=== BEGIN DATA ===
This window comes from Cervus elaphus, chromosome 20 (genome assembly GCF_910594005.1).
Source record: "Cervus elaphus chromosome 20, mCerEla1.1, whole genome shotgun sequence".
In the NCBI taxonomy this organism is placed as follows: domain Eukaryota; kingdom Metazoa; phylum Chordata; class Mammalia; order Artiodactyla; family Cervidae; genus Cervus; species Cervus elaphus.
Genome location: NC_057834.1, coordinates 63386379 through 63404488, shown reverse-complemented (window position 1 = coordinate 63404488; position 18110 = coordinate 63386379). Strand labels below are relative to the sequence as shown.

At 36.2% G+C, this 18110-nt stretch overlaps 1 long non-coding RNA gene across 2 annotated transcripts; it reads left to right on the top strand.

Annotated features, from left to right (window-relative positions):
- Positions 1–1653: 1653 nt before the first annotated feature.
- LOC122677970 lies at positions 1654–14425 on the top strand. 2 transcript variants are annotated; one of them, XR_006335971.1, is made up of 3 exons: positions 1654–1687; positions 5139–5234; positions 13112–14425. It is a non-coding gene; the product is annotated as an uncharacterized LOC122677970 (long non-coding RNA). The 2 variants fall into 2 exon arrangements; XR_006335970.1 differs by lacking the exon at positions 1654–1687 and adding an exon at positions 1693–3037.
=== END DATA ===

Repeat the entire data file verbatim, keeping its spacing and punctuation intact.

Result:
This window comes from Cervus elaphus, chromosome 20 (genome assembly GCF_910594005.1).
Source record: "Cervus elaphus chromosome 20, mCerEla1.1, whole genome shotgun sequence".
In the NCBI taxonomy this organism is placed as follows: domain Eukaryota; kingdom Metazoa; phylum Chordata; class Mammalia; order Artiodactyla; family Cervidae; genus Cervus; species Cervus elaphus.
Genome location: NC_057834.1, coordinates 63386379 through 63404488, shown reverse-complemented (window position 1 = coordinate 63404488; position 18110 = coordinate 63386379). Strand labels below are relative to the sequence as shown.

At 36.2% G+C, this 18110-nt stretch overlaps 1 long non-coding RNA gene across 2 annotated transcripts; it reads left to right on the top strand.

Annotated features, from left to right (window-relative positions):
- Positions 1–1653: 1653 nt before the first annotated feature.
- LOC122677970 lies at positions 1654–14425 on the top strand. 2 transcript variants are annotated; one of them, XR_006335971.1, is made up of 3 exons: positions 1654–1687; positions 5139–5234; positions 13112–14425. It is a non-coding gene; the product is annotated as an uncharacterized LOC122677970 (long non-coding RNA). The 2 variants fall into 2 exon arrangements; XR_006335970.1 differs by lacking the exon at positions 1654–1687 and adding an exon at positions 1693–3037.